Look around. Nearly 73% of everything you see was hauled by truck. America’s trucking industry is the lifeblood of the U.S. economy. The 3.5 million professional drivers on the road make nearly every aspect of our daily lives possible. Yet, for most people, one of the largest and most impactful professions in the country goes unrecognized. That changes September 12-18 during National Truck Driver Appreciation Week. These seven days provide the opportunity for everyone, not just those in the transportation and logistics industries, to pay respect and thank professional drivers for their hard work in a job that keeps our homes, companies, and economy going.
Since you might not have the opportunity to tell a driver “thank you” personally, acknowledging and respecting the role they play in our lives is a great way to honor their contributions.
Understanding the Demands of the Job
For every 10 long-haul truck drivers, nine will leave their current job within a year. Most will transition to a different driving job, but many will leave the profession altogether. That’s because driving a truck is a hard job. Maneuvering a tractor and trailer weighing nearly 62,000 pounds is taxing, not to mention the effort to enter and exit a rig. Many drivers also must load, unload, and secure cargo. Drivers sit for up to 10 hours a day behind the wheel with limited opportunities for exercise or healthy eating on the road. They often work 60-70 hours a week, but only get paid when their wheels turn. That means waiting on a shipper, navigating weather delays, or sitting in traffic—all out of a driver’s control—decreases their earning power. About 60% of loads require 500-plus miles of transit, keeping drivers away from homes and families for extended periods of time. All combined, that is a lot to ask of drivers for a median annual income of $47,130. Yet without these essential workers, we could not survive.
Truck Drivers as Frontline Heroes
The COVID-19 pandemic gave us a new appreciation for doctors, nurses, teachers, and grocery employees who worked while many of us stayed safe at home. Add truck drivers to that list. They kept store shelves stocked and delivered key supplies throughout the worst moments of the COVID crisis—and still are. These drivers endured a higher risk of exposure to COVID-19 while also having less access to medical care on the road. Few clinics, doctor’s offices, and hospitals provide parking for heavy-duty trucks.
During the personal protective equipment (PPE) shortages of the pandemic, truck drivers delivered. When staples such as meat and paper products became scarce, truck drivers delivered. As soon as vaccines became available, truck drivers delivered—protecting nearly 200 million Americans and counting.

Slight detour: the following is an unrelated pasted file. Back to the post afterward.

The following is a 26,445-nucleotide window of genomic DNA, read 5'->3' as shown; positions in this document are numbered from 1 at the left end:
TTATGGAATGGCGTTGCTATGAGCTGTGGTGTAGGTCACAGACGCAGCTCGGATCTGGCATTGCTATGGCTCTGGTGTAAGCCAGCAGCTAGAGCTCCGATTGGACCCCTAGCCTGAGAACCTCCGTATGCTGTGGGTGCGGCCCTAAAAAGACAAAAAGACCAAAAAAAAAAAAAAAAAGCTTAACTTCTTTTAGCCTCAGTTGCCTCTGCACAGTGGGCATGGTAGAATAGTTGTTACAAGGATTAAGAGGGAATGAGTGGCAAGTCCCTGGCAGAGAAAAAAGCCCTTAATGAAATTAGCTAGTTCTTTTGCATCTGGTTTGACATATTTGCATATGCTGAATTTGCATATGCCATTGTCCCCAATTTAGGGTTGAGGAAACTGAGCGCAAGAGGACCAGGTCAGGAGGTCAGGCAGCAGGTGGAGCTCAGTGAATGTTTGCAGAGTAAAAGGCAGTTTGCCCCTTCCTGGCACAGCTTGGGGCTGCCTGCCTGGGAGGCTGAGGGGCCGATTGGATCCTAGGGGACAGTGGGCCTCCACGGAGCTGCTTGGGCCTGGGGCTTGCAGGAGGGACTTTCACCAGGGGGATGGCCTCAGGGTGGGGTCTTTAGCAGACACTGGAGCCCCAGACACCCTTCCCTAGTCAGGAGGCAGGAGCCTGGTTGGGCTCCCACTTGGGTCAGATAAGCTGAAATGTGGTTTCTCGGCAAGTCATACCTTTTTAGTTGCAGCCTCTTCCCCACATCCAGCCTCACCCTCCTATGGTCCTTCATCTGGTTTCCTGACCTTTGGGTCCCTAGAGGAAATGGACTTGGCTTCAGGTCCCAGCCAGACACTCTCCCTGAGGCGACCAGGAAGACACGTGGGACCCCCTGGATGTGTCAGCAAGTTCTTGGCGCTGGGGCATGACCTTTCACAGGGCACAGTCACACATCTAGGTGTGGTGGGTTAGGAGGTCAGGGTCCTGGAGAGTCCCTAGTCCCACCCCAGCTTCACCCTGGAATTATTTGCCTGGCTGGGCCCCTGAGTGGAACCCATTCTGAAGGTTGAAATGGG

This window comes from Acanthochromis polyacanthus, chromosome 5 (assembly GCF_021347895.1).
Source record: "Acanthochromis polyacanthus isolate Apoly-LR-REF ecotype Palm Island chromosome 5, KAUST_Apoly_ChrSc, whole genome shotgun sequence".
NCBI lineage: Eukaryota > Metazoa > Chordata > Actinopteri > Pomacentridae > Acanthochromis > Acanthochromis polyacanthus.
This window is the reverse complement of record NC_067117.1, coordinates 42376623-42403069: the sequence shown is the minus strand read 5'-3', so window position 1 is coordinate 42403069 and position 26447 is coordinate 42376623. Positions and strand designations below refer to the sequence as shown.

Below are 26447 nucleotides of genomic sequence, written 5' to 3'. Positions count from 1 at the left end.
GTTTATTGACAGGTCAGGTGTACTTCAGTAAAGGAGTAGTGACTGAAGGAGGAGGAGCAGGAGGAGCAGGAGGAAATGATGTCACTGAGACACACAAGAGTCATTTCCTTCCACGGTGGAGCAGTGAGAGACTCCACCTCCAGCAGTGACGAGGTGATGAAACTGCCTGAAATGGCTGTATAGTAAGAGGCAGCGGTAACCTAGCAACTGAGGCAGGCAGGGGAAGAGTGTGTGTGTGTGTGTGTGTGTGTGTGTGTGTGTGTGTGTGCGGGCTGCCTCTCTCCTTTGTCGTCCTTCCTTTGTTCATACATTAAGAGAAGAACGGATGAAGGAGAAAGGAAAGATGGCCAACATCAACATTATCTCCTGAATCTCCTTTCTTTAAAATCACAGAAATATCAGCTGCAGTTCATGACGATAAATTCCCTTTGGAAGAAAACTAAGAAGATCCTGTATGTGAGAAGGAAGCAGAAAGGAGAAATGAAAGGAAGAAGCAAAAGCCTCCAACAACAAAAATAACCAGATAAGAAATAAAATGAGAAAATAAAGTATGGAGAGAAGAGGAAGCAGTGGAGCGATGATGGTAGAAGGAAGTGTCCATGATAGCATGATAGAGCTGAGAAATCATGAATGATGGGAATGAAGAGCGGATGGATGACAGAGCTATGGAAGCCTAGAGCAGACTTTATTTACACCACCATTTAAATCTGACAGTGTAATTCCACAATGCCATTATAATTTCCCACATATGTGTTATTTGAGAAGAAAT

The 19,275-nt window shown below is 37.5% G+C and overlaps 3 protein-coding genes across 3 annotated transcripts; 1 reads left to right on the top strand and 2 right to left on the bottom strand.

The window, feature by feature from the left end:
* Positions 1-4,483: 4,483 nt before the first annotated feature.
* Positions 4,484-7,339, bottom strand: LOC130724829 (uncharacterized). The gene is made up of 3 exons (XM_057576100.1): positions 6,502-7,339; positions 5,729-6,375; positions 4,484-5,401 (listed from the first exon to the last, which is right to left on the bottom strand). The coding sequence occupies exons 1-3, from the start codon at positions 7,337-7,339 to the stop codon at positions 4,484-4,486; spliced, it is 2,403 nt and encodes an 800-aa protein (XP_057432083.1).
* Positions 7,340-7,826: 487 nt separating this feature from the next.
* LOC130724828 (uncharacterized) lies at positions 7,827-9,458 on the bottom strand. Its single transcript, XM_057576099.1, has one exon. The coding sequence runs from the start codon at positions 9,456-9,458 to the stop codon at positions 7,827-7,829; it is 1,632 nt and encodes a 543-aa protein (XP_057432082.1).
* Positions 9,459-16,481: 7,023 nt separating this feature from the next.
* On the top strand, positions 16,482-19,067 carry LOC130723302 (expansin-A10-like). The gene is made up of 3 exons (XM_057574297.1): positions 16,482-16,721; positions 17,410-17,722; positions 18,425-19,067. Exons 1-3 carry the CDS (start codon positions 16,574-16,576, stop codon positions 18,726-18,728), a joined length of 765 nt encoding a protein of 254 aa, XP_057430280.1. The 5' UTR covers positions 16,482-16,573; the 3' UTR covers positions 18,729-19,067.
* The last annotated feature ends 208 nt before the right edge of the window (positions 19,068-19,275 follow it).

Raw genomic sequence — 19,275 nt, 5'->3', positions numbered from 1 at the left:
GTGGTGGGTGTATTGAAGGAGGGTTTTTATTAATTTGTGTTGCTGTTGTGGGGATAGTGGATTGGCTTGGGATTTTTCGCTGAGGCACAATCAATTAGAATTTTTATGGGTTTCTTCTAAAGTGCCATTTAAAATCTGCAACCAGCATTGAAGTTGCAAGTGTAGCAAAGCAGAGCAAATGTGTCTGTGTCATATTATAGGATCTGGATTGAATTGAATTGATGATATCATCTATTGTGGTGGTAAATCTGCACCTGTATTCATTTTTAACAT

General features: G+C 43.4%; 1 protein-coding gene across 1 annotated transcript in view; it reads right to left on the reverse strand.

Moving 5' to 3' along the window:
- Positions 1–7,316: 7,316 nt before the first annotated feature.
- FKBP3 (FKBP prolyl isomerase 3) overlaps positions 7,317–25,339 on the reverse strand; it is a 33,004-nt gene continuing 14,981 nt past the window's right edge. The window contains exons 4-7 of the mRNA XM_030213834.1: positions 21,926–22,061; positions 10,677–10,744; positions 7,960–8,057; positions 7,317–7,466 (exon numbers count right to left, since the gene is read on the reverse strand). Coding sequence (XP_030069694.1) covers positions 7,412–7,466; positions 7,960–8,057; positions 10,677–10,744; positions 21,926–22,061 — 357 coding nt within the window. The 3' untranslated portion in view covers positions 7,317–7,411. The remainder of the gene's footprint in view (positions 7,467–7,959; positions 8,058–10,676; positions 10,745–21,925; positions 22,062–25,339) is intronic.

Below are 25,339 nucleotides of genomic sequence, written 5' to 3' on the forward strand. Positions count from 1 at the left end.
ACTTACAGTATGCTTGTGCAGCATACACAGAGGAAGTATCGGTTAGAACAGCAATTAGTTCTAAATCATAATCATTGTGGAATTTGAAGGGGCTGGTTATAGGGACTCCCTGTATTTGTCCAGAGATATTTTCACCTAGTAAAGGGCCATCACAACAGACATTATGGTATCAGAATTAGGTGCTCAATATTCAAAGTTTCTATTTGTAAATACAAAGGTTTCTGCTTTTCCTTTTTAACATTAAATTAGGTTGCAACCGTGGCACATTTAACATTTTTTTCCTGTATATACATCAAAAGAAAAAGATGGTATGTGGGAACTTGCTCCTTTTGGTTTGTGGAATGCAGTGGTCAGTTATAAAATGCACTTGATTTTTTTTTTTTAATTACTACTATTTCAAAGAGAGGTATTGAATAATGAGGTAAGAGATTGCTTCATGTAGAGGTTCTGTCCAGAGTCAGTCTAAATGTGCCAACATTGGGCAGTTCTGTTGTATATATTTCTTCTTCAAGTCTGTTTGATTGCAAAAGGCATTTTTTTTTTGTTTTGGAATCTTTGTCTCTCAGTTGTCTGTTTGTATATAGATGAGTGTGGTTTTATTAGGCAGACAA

In May 2021, the Federal Motor Carrier Safety Administration (FMCSA) temporarily modified its regulations to allow for additional driving time for commercial truckers hauling: vaccines, medical supplies and equipment, livestock and feed, food, paper products, groceries for emergency restocking, and fuel. The move provided an important spotlight on the frontline contributions of professional truck drivers in keeping America safe during the COVID-19 pandemic.
The Economic Effects of Trucking
COVID-19 increased awareness of the importance of truck drivers. Yet they also play a pivotal role in our everyday lives. In May 2018, truck drivers went on strike in Brazil for one week and effectively paralyzed the country in many unexpected ways. The American Trucking Association (ATA) applied what happened in Brazil to the U.S. The organization discovered that if truck drivers stopped working, so would our country.
Within 24 hours, basic medical supplies would run out. Important cancer medications would expire. Mail and package deliveries would stop. Gas stations and grocery stores immediately would begin running out of supplies. Just-in-time manufacturers would lack component materials placing hundreds of thousands of employees out of work.
By the 72-hour mark, a national food shortage would exist, ATMs would be without cash, gas stations without fuel, and garbage would pile up creating hazardous environmental conditions.
Within one week, America would be running low on clean drinking water, hospitals would have exhausted their oxygen supplies, and a national labor shortage would exist.
Without truck drivers, even life’s most basic functions would be disrupted. Acknowledging their lifesaving, life-sustaining contributions is the best way any of us can say “THANK YOU” today and every day!
Langham Logistics is proud to work with the best carriers and drivers on the road. Our fleet of dedicated drivers paired with high-quality carriers from across the country helps keep this economy moving forward. We proudly serve on the frontlines of the COVID-19 pandemic helping keep our customers and communities safe. For more information, contact us at email@example.com or call (855) 214-2844.